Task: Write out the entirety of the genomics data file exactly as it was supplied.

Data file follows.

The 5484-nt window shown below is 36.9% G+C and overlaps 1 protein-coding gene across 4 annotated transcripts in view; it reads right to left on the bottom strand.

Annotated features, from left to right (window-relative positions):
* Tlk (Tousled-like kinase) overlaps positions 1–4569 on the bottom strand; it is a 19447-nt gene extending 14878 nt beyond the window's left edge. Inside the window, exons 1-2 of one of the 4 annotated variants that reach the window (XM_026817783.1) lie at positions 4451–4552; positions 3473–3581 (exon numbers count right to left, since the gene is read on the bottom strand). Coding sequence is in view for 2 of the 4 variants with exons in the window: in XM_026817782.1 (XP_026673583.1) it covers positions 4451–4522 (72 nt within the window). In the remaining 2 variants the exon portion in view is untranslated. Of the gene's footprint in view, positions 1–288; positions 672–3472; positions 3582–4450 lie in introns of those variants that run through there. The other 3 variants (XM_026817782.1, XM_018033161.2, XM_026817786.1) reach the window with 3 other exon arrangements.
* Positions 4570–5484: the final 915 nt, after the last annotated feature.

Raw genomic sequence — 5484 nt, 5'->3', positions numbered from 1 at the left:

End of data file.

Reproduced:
The 5484-nt window shown below is 36.9% G+C and overlaps 1 protein-coding gene across 4 annotated transcripts in view; it reads right to left on the bottom strand.

Annotated features, from left to right (window-relative positions):
* Tlk (Tousled-like kinase) overlaps positions 1–4569 on the bottom strand; it is a 19447-nt gene extending 14878 nt beyond the window's left edge. Inside the window, exons 1-2 of one of the 4 annotated variants that reach the window (XM_026817783.1) lie at positions 4451–4552; positions 3473–3581 (exon numbers count right to left, since the gene is read on the bottom strand). Coding sequence is in view for 2 of the 4 variants with exons in the window: in XM_026817782.1 (XP_026673583.1) it covers positions 4451–4522 (72 nt within the window). In the remaining 2 variants the exon portion in view is untranslated. Of the gene's footprint in view, positions 1–288; positions 672–3472; positions 3582–4450 lie in introns of those variants that run through there. The other 3 variants (XM_026817782.1, XM_018033161.2, XM_026817786.1) reach the window with 3 other exon arrangements.
* Positions 4570–5484: the final 915 nt, after the last annotated feature.

Raw genomic sequence — 5484 nt, 5'->3', positions numbered from 1 at the left: